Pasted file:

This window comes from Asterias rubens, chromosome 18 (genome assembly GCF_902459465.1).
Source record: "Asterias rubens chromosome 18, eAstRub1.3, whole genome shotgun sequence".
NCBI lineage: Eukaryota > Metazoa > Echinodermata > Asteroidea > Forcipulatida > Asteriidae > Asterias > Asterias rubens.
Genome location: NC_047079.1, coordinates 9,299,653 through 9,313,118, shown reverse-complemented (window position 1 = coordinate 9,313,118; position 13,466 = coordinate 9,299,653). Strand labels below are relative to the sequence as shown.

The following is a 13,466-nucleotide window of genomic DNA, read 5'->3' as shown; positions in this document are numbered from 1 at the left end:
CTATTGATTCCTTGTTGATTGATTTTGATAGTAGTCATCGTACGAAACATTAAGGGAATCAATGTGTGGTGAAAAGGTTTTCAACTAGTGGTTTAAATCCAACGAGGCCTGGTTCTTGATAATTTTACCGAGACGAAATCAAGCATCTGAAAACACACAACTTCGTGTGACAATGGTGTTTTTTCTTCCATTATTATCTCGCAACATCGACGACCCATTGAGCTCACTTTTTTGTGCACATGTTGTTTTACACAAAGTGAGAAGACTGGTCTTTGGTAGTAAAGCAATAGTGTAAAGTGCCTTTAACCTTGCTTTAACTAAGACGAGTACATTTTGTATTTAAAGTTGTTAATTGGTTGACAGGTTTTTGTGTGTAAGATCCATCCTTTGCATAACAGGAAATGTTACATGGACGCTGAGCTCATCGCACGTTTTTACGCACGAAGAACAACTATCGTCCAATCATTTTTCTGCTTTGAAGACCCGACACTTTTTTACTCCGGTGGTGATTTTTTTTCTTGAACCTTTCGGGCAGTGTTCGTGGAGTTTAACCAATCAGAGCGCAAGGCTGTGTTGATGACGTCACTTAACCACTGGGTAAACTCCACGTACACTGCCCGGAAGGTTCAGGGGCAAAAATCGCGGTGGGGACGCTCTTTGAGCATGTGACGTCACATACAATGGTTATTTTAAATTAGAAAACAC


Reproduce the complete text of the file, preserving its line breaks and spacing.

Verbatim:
This window comes from Asterias rubens, chromosome 18 (genome assembly GCF_902459465.1).
Source record: "Asterias rubens chromosome 18, eAstRub1.3, whole genome shotgun sequence".
NCBI lineage: Eukaryota > Metazoa > Echinodermata > Asteroidea > Forcipulatida > Asteriidae > Asterias > Asterias rubens.
Genome location: NC_047079.1, coordinates 9,299,653 through 9,313,118, shown reverse-complemented (window position 1 = coordinate 9,313,118; position 13,466 = coordinate 9,299,653). Strand labels below are relative to the sequence as shown.

The following is a 13,466-nucleotide window of genomic DNA, read 5'->3' as shown; positions in this document are numbered from 1 at the left end:
CTATTGATTCCTTGTTGATTGATTTTGATAGTAGTCATCGTACGAAACATTAAGGGAATCAATGTGTGGTGAAAAGGTTTTCAACTAGTGGTTTAAATCCAACGAGGCCTGGTTCTTGATAATTTTACCGAGACGAAATCAAGCATCTGAAAACACACAACTTCGTGTGACAATGGTGTTTTTTCTTCCATTATTATCTCGCAACATCGACGACCCATTGAGCTCACTTTTTTGTGCACATGTTGTTTTACACAAAGTGAGAAGACTGGTCTTTGGTAGTAAAGCAATAGTGTAAAGTGCCTTTAACCTTGCTTTAACTAAGACGAGTACATTTTGTATTTAAAGTTGTTAATTGGTTGACAGGTTTTTGTGTGTAAGATCCATCCTTTGCATAACAGGAAATGTTACATGGACGCTGAGCTCATCGCACGTTTTTACGCACGAAGAACAACTATCGTCCAATCATTTTTCTGCTTTGAAGACCCGACACTTTTTTACTCCGGTGGTGATTTTTTTTCTTGAACCTTTCGGGCAGTGTTCGTGGAGTTTAACCAATCAGAGCGCAAGGCTGTGTTGATGACGTCACTTAACCACTGGGTAAACTCCACGTACACTGCCCGGAAGGTTCAGGGGCAAAAATCGCGGTGGGGACGCTCTTTGAGCATGTGACGTCACATACAATGGTTATTTTAAATTAGAAAACAC